Aerodynamic leadership

Engineering Leadership Success

By: Graham Roadnight



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Aerodynamic leadership is an untapped lever to success in high-growth companies 

Like precision engineering, scaling fast-growth businesses comes down to fine margins. Everybody is looking for the edge, and management, along with their private equity investors, will assess, calculate, and design a variety of strategies to drive long-term organizational value, whether from M&As, driving operating efficiencies, or expanding into new markets. 

But, as businesses and investors evolve, and valuation multiples increase, it has become increasingly difficult to find the edge that will set any company apart from the competition and deliver those consistently outsized returns. Optimising, and engineering, leadership – and the leadership team - is one lever that has yet to be fully exploited.  

A moment for great leaders

Great leaders have never been more important than in the current landscape. Having seen off the pandemic, businesses must now grapple with rising inflation, economic headwinds, and geopolitical tension. 

Plus, employee expectations are rising, with staff looking for more meaning from the work they do, along with flexibility about how and where they do it. Resignations hit a 20-year high at the end of 2021 and a recent survey found that one in five employees wants to quit this year. Fast-growth companies can only continue to attract and retain the best talent if they have effective, inspiring leadership at the helm. 

Yet, how often do firms engineer their leadership teams in the same way that they do other areas of the business, to ensure they are fully optimised for the challenges at hand? Instead, too often we find that leadership hiring decision are made based on that vague concept of “chemistry”, having a rough plan in place, or simply coming down to luck. This is the reason why so many leadership teams fail to achieve their potential. 

Building an aerodynamic leadership team 

The philosophy of “continuous improvement”, or kaisen, has been applied to numerous disciplines, spanning manufacturing, business, and even sport. One of the most famous proponents is David Brailsford, the former coach of Team Sky and British Cycling, whose philosophy on “the aggregation of marginal gains” – making 1% improvements across every aspect of a process - led to so much cycling glory.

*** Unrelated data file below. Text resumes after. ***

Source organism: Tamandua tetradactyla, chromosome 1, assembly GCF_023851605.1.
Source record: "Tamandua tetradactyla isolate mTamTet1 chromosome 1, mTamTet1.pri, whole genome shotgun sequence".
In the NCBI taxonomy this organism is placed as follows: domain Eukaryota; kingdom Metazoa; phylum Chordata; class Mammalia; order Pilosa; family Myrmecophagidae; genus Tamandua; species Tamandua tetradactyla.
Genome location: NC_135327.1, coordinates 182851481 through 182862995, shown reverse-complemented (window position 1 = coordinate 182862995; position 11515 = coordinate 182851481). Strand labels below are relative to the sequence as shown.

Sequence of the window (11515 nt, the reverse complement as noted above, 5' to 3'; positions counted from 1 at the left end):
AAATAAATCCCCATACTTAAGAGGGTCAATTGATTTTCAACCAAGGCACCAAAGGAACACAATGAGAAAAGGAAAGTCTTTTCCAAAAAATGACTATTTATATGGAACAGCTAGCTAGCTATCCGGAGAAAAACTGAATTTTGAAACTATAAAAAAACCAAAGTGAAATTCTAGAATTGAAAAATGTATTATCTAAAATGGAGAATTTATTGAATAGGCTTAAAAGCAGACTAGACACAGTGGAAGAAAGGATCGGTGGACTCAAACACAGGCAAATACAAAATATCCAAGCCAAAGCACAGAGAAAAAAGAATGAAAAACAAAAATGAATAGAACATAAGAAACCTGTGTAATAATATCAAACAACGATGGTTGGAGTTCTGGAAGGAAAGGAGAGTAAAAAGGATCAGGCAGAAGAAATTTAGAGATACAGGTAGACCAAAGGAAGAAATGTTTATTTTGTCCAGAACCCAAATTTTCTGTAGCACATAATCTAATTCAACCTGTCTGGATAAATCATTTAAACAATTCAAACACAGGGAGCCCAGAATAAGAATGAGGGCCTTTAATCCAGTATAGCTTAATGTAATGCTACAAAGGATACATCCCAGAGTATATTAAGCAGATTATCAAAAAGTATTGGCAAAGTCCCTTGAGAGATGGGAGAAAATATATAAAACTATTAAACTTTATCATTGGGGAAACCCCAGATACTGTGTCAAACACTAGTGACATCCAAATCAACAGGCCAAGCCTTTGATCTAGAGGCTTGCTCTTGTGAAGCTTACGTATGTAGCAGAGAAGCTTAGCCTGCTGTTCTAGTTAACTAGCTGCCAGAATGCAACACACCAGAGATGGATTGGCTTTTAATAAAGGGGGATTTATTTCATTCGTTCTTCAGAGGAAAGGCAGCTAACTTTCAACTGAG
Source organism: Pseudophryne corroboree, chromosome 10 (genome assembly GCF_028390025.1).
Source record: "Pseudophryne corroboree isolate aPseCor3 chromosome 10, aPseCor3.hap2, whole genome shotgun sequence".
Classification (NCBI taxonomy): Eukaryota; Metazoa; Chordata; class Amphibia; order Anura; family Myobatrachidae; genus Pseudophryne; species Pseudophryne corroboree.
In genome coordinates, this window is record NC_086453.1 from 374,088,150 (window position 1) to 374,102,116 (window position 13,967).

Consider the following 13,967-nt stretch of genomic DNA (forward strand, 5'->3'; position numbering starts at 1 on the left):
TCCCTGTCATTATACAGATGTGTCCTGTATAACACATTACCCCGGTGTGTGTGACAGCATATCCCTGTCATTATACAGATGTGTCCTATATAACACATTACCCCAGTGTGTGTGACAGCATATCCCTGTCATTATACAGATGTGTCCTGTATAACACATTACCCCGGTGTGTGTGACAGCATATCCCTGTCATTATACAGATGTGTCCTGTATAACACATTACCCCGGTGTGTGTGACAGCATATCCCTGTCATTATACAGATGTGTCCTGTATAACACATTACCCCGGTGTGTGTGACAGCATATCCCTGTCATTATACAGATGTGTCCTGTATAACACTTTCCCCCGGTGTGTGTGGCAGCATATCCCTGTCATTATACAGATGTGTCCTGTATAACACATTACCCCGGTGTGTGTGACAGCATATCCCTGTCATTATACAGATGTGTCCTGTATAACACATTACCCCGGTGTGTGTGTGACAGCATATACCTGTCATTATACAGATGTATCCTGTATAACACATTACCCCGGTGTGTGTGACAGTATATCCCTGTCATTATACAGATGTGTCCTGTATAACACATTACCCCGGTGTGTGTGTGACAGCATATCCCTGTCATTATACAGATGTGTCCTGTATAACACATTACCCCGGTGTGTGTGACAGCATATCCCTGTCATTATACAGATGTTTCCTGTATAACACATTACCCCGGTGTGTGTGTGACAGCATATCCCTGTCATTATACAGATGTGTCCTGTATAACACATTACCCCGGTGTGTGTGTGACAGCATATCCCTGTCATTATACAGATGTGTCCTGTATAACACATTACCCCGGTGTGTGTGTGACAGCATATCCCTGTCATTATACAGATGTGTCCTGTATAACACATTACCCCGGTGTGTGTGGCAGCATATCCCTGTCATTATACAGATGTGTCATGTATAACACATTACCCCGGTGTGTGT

Fast-growth companies and investors need to start thinking about their leadership teams in these terms, treating them as if they were a sports team or a complex engineering problem. We live in a data-driven world and, with the leadership tools available today, there is more scope than ever to engineer the optimal ‘aerodynamic’ leadership team, through focusing on the minute details that will add up to a significant advantage for the whole.

Four levers of leadership success

Through our research, we’ve identified four key factors that determine leadership success, each of which can be evaluated and optimised when engineering an aerodynamic team:

·      Functional competence: Does the team contain the right representation and depth within each of the key functional leadership areas, i.e., finance, operations, IT etc.? Beyond that, does the team’s functional experience provide a good balance of strategic and tactical expertise, as well as leaders who create value versus those who measure it? Finally, does this balance also suit the market that the business operates in, and the stage that the business is at? 

·      Situational competence: What situational challenges have leaders faced in the past and how well does that experience match the current challenges they face? For example, if a company is currently experiencing regulatory issues, a need for cost-cutting, or a transformation programme, is that something that they have overcome effectively before?

·      Behavioural competence: Is the team compatible at a behavioural level, based on the key behaviours of Pragmatism, Agility, Curiosity and Execution? Will they bring out the best in each other, to work in a streamlined way, or will incompatibility between different team members cause a drag on company success? We can even compare the behavioural makeup of current leaders to those who have had success in the past. 

Cognitive diversity: Finally, does the team include a wide range of perspectives? Research shows that a high level of cognitive diversity increases a team’s capability to problem-solve and get the big decisions right, through encouraging constructive discussions. There is also evidence that cognitive diversity increases creativity. Matthew Syed, a researcher in the field of high performance and himself a former elite table tennis player, argues that engineering cognitive diversity into a leadership team “can deliver a massive uplift in collective intelligence,” and by natural extension: an uplift in performance.

Leadership as a value-creation lever

Leadership teams frequently evolve organically, which means there are inevitably going to be gaps, clashes, and inefficiencies, which hinder their ability to be effective – or as effective as they could. Only through a deep dive into these four factors can you see the full picture of all the moving parts and dynamics at play, to identify where the gaps and the overlaps are, where change needs to be made, and how to fine-tune for optimal success. 

I’ve always found it strange that while leaders are almost always measured by how much value they create, it is still rare to consider leadership itself as a value-creation lever. But leadership is, in many ways, the ultimate value creation lever, being the primary control mechanism that owners, investors, and the board possess to effectively execute their value creation plans. It’s time to flip how we think about business leadership.

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